Data from: A novel method for estimating the strength of positive mating preference by similarity in the wild
Cite this dataset
Fernández-Meirama, Mónica et al. (2018). Data from: A novel method for estimating the strength of positive mating preference by similarity in the wild [Dataset]. Dryad. https://doi.org/10.5061/dryad.5jd7j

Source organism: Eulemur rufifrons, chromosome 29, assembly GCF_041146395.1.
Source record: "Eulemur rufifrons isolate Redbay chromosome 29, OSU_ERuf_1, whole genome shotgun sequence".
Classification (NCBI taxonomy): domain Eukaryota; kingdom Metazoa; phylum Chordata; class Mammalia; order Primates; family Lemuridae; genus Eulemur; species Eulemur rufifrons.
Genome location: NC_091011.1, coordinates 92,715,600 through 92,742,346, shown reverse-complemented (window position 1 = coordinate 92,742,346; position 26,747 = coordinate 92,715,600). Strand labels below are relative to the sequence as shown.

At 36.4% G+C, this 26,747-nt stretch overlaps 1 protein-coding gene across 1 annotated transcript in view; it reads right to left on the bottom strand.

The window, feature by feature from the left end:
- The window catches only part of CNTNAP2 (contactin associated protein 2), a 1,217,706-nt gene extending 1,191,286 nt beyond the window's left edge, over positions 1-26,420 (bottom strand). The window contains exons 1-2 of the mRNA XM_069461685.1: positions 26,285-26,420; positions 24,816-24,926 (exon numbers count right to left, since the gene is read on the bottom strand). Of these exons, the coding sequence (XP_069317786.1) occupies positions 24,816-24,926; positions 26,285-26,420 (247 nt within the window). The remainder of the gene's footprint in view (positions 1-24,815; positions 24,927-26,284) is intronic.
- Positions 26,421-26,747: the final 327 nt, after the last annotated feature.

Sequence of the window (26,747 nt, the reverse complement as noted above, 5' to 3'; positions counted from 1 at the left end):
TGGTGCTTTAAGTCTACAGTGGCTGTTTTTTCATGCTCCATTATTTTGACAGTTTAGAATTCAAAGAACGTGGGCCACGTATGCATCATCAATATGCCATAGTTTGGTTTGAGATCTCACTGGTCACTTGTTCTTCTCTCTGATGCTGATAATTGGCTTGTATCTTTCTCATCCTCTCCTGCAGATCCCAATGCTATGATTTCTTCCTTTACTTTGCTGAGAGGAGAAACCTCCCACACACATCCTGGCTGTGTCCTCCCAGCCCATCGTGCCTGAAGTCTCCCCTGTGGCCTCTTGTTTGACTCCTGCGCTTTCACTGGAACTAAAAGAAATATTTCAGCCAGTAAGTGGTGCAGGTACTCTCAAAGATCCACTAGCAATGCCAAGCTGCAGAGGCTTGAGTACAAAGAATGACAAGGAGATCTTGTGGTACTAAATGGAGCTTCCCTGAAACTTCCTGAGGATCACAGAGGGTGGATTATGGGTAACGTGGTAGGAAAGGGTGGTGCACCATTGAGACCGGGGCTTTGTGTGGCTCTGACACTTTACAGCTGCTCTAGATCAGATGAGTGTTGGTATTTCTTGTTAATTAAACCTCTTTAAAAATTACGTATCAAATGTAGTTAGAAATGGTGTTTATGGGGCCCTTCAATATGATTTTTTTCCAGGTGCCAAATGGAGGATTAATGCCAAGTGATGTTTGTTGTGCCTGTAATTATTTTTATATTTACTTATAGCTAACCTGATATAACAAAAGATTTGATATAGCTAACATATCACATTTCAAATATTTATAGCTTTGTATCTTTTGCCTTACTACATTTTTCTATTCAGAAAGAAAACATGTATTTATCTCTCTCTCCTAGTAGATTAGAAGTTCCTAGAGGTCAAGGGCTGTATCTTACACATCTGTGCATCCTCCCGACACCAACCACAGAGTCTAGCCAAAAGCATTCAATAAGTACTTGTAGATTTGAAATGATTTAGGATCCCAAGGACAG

Mating preference can be a driver of sexual selection and assortative mating and is, therefore, a key element in evolutionary dynamics. Positive mating preference by similarity is the tendency for the choosy individual to select a mate which possesses a similar variant of a trait. Such preference can be modelled using Gaussian-like mathematical functions that describe the strength of preference, but such functions cannot be applied to empirical data collected from the field. As a result, traditionally, mating preference is indirectly estimated by the degree of assortative mating (using Pearson's correlation coefficient, r) in wild captured mating pairs. Unfortunately, r and similar coefficients are often biased due to the fact that different variants of a given trait are nonrandomly distributed in the wild, and pooling of mating pairs from such heterogeneous samples may lead to “false–positive” results, termed “the scale-of-choice effect” (SCE). Here we provide two new estimators of mating preference (Crough and Cscaled) derived from Gaussian-like functions which can be applied to empirical data. Computer simulations demonstrated that r coefficient showed robust estimations properties of mating preference but it was severely affected by SCE, Crough showed reasonable estimation properties and it was little affected by SCE, while Cscaled showed the best properties at infinite sample sizes and it was not affected by SCE but failed at biological sample sizes. We recommend using Crough combined with the r coefficient to infer mating preference in future empirical studies.